Toulouse Lautrec took a fall down a flight of stairs as a boy, and that simple accident created an extreme deformity that marked his life forever. His broken legs would never mend, and he ended up only 4’10”, his adult sized torso supported by legs the length of a child’s. Jose Ferrer, in striving to be like Lautrec, had his legs strapped up behind him and used special pads to walk on his knees in what must have been an extremely painful way. Huston also used special camera angles and in long shots, doubles to portray Lautrec. But besides these, plus the fact of Ferrer’s amazing resemblance to Lautrec, it was Ferrer’s superb acting that brought to life Lautrec in all of the anger, pathos and genius that were his life.
But his most famous works are of the bohemian café, the Moulin Rouge. It is there that the Can-Can was popularized, and the café was rough and inviting. It was there that Lautrec befriended Jane Avril (Zsa Zsa Gabor), the singer. He also came to know La Goulue, the wild, rough and tumble, unabashedly sexual dancer (Katherine Kath). His sketches of the Moulin were made into posters to advertise the café, and they became a part of the bohemian quarter landscape. In a double performance, Ferrer also played his disapproving father, the Count of Toulouse, who was ashamed of his son’s life as a street artist.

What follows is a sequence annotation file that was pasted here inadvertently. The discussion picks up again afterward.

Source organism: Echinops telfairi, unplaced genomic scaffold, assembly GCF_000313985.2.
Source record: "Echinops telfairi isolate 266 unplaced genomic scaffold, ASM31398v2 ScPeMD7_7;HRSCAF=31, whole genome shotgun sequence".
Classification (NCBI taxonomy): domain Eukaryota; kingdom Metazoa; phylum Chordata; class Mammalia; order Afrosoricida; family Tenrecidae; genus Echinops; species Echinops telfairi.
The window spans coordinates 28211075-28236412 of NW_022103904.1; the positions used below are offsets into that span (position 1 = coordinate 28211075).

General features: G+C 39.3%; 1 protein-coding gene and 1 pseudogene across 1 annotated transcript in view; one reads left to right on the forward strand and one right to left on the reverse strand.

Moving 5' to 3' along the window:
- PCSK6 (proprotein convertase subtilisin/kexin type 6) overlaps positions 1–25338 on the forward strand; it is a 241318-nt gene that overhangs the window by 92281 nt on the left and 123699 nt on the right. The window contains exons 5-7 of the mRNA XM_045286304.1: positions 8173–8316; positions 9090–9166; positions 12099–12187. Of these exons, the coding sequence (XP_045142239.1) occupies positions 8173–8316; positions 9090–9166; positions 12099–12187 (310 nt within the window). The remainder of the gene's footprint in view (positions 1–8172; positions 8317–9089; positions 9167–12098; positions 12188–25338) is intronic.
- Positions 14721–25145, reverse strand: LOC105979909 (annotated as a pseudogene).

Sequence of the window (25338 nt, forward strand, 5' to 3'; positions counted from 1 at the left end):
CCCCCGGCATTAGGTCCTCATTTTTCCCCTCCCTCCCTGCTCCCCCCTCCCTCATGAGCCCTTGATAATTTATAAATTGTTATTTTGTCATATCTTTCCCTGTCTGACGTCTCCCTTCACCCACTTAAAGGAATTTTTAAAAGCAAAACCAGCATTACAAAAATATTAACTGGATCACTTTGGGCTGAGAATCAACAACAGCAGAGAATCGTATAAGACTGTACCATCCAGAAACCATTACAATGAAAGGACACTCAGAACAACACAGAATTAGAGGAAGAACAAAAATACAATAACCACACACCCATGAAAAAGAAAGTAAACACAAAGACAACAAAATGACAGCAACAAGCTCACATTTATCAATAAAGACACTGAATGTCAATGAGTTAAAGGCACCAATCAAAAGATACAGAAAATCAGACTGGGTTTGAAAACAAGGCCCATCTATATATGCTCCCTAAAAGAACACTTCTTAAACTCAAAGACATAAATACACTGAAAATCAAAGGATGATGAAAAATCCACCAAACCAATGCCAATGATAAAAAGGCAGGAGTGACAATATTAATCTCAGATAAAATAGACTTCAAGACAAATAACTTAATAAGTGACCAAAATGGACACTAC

Women were always a big part of Lautrec’s life, particularly two. The first is the deceitful and manipulative Marie Charlet (Colette Marchand), a street whore who pushes her way into Lautrec’s life with promises of acceptance and affection. Her betrayal of him led him to want to take his own life. The second woman was Myriamme (Suzanne Flon), a beautiful woman who truly loved Lautrec, but by the time she came into his life, he was too embittered to believe her.